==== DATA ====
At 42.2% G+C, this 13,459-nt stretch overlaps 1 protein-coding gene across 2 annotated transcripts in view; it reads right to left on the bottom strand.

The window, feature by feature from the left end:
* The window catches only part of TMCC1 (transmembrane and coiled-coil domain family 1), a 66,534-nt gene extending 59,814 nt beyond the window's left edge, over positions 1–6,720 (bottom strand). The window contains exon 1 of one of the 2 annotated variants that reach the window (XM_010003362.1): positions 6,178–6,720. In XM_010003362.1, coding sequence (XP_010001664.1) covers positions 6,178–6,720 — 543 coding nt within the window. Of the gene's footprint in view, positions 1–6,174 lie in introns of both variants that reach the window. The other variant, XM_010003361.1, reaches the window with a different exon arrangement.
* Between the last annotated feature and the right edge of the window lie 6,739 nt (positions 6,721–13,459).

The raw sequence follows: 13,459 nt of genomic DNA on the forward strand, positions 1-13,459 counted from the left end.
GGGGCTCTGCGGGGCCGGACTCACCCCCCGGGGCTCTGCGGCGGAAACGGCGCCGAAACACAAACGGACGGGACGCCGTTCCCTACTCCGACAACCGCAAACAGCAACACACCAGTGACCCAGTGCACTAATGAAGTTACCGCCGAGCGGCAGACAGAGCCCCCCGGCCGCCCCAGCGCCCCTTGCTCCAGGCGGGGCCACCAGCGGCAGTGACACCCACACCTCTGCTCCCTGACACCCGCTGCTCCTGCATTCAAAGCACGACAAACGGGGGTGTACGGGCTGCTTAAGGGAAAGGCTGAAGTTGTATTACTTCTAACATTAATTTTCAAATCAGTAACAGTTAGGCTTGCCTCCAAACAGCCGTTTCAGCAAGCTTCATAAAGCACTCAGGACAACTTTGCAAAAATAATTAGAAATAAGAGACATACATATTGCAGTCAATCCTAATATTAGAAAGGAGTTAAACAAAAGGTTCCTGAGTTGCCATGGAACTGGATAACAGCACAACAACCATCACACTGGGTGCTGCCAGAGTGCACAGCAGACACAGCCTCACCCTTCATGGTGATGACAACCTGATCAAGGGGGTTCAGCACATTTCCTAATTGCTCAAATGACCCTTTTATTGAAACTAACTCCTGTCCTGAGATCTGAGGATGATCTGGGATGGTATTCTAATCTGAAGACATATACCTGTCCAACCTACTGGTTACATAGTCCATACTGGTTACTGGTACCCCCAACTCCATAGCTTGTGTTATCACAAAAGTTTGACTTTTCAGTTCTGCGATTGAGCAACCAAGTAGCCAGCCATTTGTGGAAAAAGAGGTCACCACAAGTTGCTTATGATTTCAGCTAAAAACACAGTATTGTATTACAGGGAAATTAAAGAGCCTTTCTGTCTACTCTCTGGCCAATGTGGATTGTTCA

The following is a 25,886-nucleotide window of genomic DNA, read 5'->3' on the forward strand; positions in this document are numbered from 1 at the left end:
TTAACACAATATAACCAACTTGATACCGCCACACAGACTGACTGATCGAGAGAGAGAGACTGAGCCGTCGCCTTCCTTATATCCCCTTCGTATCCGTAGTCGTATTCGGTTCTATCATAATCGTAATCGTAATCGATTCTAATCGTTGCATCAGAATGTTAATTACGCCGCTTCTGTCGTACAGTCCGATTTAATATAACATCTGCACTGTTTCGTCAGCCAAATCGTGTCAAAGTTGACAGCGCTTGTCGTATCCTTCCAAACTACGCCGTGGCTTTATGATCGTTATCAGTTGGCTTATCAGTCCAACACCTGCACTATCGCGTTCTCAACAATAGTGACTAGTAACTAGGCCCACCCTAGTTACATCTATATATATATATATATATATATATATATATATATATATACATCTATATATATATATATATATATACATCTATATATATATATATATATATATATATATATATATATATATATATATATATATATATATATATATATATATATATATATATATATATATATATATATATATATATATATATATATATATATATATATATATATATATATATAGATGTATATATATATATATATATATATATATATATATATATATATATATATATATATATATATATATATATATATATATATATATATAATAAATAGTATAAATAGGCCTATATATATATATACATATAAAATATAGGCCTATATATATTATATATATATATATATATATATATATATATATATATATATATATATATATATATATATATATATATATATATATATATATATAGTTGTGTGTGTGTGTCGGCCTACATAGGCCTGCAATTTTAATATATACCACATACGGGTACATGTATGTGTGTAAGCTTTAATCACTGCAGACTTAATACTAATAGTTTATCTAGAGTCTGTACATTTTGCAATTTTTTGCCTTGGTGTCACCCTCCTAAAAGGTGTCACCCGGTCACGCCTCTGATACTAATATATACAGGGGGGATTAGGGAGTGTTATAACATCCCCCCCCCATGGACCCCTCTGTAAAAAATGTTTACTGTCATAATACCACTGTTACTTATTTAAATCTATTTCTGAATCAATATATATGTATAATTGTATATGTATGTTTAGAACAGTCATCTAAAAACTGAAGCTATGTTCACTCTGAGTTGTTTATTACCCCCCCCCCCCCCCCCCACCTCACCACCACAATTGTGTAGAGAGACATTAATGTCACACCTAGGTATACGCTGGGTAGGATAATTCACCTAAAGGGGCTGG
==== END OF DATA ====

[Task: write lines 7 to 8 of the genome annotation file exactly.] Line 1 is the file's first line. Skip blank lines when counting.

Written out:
The following is a 25,886-nucleotide window of genomic DNA, read 5'->3' on the forward strand; positions in this document are numbered from 1 at the left end:
TTAACACAATATAACCAACTTGATACCGCCACACAGACTGACTGATCGAGAGAGAGAGACTGAGCCGTCGCCTTCCTTATATCCCCTTCGTATCCGTAGTCGTATTCGGTTCTATCATAATCGTAATCGTAATCGATTCTAATCGTTGCATCAGAATGTTAATTACGCCGCTTCTGTCGTACAGTCCGATTTAATATAACATCTGCACTGTTTCGTCAGCCAAATCGTGTCAAAGTTGACAGCGCTTGTCGTATCCTTCCAAACTACGCCGTGGCTTTATGATCGTTATCAGTTGGCTTATCAGTCCAACACCTGCACTATCGCGTTCTCAACAATAGTGACTAGTAACTAGGCCCACCCTAGTTACATCTATATATATATATATATATATATATATATATATATATATACATCTATATATATATATATATATATACATCTATATATATATATATATATATATATATATATATATATATATATATATATATATATATATATATATATATATATATATATATATATATATATATATATATATATATATATATATATATATATATATATATATATATATATATAGATGTATATATATATATATATATATATATATATATATATATATATATATATATATATATATATATATATATATATATATATATATATAATAAATAGTATAAATAGGCCTATATATATATATACATATAAAATATAGGCCTATATATATTATATATATATATATATATATATATATATATATATATATATATATATATATATATATATATATATATATATATATATATATATAGTTGTGTGTGTGTGTCGGCCTACATAGGCCTGCAATTTTAATATATACCACATACGGGTACATGTATGTGTGTAAGCTTTAATCACTGCAGACTTAATACTAATAGTTTATCTAGAGTCTGTACATTTTGCAATTTTTTGCCTTGGTGTCACCCTCCTAAAAGGTGTCACCCGGTCACGCCTCTGATACTAATATATACAGGGGGGATTAGGGAGTGTTATAACATCCCCCCCCCATGGACCCCTCTGTAAAAAATGTTTACTGTCATAATACCACTGTTACTTATTTAAATCTATTTCTGAATCAATATATATGTATAATTGTATATGTATGTTTAGAACAGTCATCTAAAAACTGAAGCTATGTTCACTCTGAGTTGTTTATTACCCCCCCCCCCCCCCCCCACCTCACCACCACAATTGTGTAGAGAGACATTAATGTCACACCTAGGTATACGCTGGGTAGGATAATTCACCTAAAGGGGCTGG